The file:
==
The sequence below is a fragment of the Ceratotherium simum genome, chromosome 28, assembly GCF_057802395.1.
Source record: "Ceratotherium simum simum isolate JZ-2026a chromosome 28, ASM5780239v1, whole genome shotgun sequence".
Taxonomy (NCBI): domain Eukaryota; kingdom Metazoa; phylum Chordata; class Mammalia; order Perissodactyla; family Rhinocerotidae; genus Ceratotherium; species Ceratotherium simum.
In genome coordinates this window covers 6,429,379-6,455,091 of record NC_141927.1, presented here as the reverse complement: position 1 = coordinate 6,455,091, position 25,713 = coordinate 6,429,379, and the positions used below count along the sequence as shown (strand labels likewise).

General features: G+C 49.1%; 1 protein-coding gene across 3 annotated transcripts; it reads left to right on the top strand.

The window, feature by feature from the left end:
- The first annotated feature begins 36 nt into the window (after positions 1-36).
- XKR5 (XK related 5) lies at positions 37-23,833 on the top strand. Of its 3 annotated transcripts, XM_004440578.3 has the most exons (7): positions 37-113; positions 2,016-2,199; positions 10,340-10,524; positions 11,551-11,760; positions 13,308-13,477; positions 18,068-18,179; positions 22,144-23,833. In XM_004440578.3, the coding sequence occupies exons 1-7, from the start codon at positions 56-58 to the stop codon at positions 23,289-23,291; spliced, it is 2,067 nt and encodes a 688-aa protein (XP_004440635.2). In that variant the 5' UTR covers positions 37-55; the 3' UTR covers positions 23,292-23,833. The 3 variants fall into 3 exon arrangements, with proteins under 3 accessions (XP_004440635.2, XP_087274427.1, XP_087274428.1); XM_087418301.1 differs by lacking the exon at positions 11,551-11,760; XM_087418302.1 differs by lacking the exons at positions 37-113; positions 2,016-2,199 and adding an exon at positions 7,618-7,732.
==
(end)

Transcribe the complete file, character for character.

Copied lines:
The sequence below is a fragment of the Ceratotherium simum genome, chromosome 28, assembly GCF_057802395.1.
Source record: "Ceratotherium simum simum isolate JZ-2026a chromosome 28, ASM5780239v1, whole genome shotgun sequence".
Taxonomy (NCBI): domain Eukaryota; kingdom Metazoa; phylum Chordata; class Mammalia; order Perissodactyla; family Rhinocerotidae; genus Ceratotherium; species Ceratotherium simum.
In genome coordinates this window covers 6,429,379-6,455,091 of record NC_141927.1, presented here as the reverse complement: position 1 = coordinate 6,455,091, position 25,713 = coordinate 6,429,379, and the positions used below count along the sequence as shown (strand labels likewise).

General features: G+C 49.1%; 1 protein-coding gene across 3 annotated transcripts; it reads left to right on the top strand.

The window, feature by feature from the left end:
- The first annotated feature begins 36 nt into the window (after positions 1-36).
- XKR5 (XK related 5) lies at positions 37-23,833 on the top strand. Of its 3 annotated transcripts, XM_004440578.3 has the most exons (7): positions 37-113; positions 2,016-2,199; positions 10,340-10,524; positions 11,551-11,760; positions 13,308-13,477; positions 18,068-18,179; positions 22,144-23,833. In XM_004440578.3, the coding sequence occupies exons 1-7, from the start codon at positions 56-58 to the stop codon at positions 23,289-23,291; spliced, it is 2,067 nt and encodes a 688-aa protein (XP_004440635.2). In that variant the 5' UTR covers positions 37-55; the 3' UTR covers positions 23,292-23,833. The 3 variants fall into 3 exon arrangements, with proteins under 3 accessions (XP_004440635.2, XP_087274427.1, XP_087274428.1); XM_087418301.1 differs by lacking the exon at positions 11,551-11,760; XM_087418302.1 differs by lacking the exons at positions 37-113; positions 2,016-2,199 and adding an exon at positions 7,618-7,732.